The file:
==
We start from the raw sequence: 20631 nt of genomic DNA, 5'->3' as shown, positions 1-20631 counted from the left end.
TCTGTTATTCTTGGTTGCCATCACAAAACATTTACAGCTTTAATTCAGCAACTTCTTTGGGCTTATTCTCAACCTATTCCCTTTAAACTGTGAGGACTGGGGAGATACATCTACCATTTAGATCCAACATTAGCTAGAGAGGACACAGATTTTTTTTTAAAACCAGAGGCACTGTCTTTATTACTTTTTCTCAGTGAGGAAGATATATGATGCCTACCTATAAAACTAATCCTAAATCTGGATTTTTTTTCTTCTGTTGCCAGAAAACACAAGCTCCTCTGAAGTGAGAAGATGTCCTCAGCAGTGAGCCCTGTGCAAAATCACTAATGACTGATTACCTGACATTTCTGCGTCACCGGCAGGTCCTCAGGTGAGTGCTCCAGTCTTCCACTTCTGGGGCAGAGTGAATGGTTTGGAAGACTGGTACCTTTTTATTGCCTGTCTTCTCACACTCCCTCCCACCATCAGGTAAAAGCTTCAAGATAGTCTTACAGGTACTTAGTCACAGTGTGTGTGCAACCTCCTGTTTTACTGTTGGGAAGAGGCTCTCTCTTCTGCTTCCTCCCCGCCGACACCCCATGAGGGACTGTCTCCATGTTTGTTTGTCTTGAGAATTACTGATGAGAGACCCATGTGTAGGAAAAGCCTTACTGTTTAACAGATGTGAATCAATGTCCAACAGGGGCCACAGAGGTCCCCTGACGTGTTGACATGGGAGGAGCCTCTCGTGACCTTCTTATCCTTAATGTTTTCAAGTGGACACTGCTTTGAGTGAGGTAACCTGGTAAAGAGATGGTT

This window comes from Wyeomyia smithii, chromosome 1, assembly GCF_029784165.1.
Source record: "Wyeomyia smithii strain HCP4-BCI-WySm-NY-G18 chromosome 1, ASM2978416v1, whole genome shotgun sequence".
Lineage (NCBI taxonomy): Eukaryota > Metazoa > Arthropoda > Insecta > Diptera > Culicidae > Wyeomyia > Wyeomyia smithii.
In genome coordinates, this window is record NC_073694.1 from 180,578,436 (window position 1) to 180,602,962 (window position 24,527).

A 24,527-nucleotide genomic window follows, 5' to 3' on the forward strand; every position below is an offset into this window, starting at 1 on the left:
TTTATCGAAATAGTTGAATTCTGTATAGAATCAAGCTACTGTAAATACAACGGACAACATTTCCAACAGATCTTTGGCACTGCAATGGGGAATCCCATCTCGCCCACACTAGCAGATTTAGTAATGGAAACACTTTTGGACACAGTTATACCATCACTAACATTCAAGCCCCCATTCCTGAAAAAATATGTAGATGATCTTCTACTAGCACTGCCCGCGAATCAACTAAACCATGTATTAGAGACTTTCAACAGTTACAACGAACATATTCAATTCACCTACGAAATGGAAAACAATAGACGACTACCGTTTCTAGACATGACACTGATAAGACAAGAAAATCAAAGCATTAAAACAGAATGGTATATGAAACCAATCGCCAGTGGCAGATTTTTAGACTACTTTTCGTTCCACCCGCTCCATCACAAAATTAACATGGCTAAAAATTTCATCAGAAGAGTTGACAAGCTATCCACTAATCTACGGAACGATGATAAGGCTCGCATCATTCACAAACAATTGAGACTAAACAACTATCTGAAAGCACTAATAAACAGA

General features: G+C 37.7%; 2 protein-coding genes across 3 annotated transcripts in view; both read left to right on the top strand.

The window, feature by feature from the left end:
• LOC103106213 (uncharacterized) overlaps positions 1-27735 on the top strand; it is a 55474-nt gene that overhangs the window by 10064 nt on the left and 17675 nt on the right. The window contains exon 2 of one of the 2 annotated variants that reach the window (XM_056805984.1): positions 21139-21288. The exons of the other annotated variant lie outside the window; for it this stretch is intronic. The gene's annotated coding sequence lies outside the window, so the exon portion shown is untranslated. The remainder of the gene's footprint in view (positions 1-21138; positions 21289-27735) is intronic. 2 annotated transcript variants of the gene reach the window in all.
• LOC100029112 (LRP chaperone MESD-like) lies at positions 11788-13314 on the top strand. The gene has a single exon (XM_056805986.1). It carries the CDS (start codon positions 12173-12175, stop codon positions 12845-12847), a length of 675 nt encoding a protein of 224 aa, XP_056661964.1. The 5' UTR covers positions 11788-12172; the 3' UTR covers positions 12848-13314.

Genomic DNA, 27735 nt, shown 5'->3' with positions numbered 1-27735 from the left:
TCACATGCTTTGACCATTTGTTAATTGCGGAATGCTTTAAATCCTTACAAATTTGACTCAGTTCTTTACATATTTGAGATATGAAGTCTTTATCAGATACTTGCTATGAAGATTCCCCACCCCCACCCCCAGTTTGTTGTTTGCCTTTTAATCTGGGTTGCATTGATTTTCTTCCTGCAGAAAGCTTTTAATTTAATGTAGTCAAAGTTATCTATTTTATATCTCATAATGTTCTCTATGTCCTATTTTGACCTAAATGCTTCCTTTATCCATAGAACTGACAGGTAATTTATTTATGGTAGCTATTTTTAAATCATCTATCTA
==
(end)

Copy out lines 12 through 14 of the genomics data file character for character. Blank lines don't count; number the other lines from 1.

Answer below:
• LOC100029112 (LRP chaperone MESD-like) lies at positions 11788-13314 on the top strand. The gene has a single exon (XM_056805986.1). It carries the CDS (start codon positions 12173-12175, stop codon positions 12845-12847), a length of 675 nt encoding a protein of 224 aa, XP_056661964.1. The 5' UTR covers positions 11788-12172; the 3' UTR covers positions 12848-13314.

Genomic DNA, 27735 nt, shown 5'->3' with positions numbered 1-27735 from the left:
TCACATGCTTTGACCATTTGTTAATTGCGGAATGCTTTAAATCCTTACAAATTTGACTCAGTTCTTTACATATTTGAGATATGAAGTCTTTATCAGATACTTGCTATGAAGATTCCCCACCCCCACCCCCAGTTTGTTGTTTGCCTTTTAATCTGGGTTGCATTGATTTTCTTCCTGCAGAAAGCTTTTAATTTAATGTAGTCAAAGTTATCTATTTTATATCTCATAATGTTCTCTATGTCCTATTTTGACCTAAATGCTTCCTTTATCCATAGAACTGACAGGTAATTTATTTATGGTAGCTATTTTTAAATCATCTATCTA